The treatment of mental health is becoming recognized as one of the leading global health challenges today and incorporates a diverse range of conditions affecting all ages and populations, from autism in childhood through to depression in adults and dementia in older people.

The treatment gap, that is the gap between the need for treatment and its provision, exists throughout the world. According to the WHO, between 76% and 85% of people with severe mental health disorders receive no treatment for their disorder in low- and middle-income countries.1

The corresponding range for high-income countries is also significant, with between 35% and 50% receiving no treatment.1 The treatment gap varies depending upon the psychiatric conditions that are most prevalent, social attitudes towards mental health and the availability of resources for treatment.

Stigma and discrimination

Stigma and misconceptions associated with mental disorders contribute to the discrimination and human rights violations experienced by those affected. Discrimination related to mental disorders has been described as having worse consequences than the conditions themselves,7 therefore raising awareness of mental health is fundamental to providing a better life to those with mental illnesses.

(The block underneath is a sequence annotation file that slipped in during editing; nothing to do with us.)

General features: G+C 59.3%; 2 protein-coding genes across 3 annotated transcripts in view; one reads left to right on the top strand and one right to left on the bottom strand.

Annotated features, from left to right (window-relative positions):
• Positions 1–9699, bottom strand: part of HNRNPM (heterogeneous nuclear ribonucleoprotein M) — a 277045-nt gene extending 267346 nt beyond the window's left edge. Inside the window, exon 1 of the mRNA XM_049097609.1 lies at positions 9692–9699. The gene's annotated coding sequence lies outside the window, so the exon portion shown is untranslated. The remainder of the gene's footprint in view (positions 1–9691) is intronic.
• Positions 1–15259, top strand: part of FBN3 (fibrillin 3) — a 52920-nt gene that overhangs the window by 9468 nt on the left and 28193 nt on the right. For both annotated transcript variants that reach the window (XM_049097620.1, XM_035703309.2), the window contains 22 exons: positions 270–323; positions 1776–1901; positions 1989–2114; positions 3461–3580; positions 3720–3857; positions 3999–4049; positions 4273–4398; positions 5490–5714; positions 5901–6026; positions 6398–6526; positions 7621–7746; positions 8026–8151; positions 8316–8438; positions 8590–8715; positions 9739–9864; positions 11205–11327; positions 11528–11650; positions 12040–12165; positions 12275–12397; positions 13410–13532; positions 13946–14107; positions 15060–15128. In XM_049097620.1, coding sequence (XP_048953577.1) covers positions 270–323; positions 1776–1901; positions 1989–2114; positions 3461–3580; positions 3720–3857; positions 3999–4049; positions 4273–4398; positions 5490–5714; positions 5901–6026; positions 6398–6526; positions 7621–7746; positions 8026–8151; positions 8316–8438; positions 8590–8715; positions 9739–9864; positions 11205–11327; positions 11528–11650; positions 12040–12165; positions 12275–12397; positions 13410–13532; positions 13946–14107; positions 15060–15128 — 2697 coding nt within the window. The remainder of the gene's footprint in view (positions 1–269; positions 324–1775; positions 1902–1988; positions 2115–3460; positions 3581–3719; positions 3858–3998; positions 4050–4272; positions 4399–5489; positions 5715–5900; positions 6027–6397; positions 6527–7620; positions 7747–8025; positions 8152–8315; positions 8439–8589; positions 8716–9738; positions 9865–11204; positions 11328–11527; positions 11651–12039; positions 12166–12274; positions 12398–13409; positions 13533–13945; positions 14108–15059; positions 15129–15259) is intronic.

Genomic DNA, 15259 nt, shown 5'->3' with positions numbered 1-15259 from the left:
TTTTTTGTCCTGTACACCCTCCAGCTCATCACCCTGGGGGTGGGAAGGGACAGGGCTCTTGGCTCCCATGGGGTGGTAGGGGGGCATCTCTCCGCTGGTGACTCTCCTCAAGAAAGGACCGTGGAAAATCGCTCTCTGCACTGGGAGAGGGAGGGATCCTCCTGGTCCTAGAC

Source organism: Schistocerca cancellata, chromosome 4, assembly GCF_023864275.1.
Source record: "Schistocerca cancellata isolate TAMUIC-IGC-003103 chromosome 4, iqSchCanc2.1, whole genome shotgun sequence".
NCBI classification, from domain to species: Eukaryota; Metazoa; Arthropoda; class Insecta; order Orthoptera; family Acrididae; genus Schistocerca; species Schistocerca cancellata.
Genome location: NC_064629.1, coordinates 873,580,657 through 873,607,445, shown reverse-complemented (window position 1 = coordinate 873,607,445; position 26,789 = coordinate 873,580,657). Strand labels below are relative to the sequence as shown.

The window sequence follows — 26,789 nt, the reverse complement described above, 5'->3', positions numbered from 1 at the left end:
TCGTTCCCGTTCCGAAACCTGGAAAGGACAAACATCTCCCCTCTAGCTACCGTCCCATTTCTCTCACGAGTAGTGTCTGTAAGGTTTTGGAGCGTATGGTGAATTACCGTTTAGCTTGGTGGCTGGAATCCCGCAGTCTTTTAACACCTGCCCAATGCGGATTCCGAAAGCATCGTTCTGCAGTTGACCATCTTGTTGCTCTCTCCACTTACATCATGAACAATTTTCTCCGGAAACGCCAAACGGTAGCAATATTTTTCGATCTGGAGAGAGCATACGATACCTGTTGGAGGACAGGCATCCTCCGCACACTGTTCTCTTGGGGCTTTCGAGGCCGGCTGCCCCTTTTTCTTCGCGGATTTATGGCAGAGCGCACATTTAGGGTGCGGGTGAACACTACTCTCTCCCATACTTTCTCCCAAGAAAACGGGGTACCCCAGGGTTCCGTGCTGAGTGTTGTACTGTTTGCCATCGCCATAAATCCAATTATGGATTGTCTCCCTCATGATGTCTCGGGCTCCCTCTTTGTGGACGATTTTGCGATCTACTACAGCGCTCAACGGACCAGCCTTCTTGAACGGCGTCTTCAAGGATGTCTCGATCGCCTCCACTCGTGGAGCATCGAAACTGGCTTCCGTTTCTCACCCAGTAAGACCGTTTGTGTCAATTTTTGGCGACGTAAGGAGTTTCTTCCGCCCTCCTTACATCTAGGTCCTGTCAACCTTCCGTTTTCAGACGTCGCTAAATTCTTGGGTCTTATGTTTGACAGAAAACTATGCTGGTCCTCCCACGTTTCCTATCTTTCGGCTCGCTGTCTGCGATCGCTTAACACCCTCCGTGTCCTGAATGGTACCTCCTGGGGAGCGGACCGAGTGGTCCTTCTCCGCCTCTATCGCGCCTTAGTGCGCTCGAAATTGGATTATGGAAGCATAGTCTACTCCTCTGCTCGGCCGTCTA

Not surprisingly, the stigma related to mental health disorders and the discrimination against those suffering from them acts as a barrier to accessing mental health service. In turn, this delays people seeking care preventing timely diagnosis, treatment and recovery. This type of discrimination can affect an individual’s education, employment, access to care and reduces their capacity to contribute to society.8

Despite a noticeable increase in acknowledgement and awareness of mental health in recent years, stigma remains. While a reduction in the stigma around mental illness can bring about improved knowledge and understanding, it does not necessarily lead to a change in attitude or behavior towards people with mental illness.

As a result, the ability to form any meaningful social pressure to bring about government action can be restricted and Government’s must take a lead in mental health awareness, legislating to improve service provision and reducing discrimination.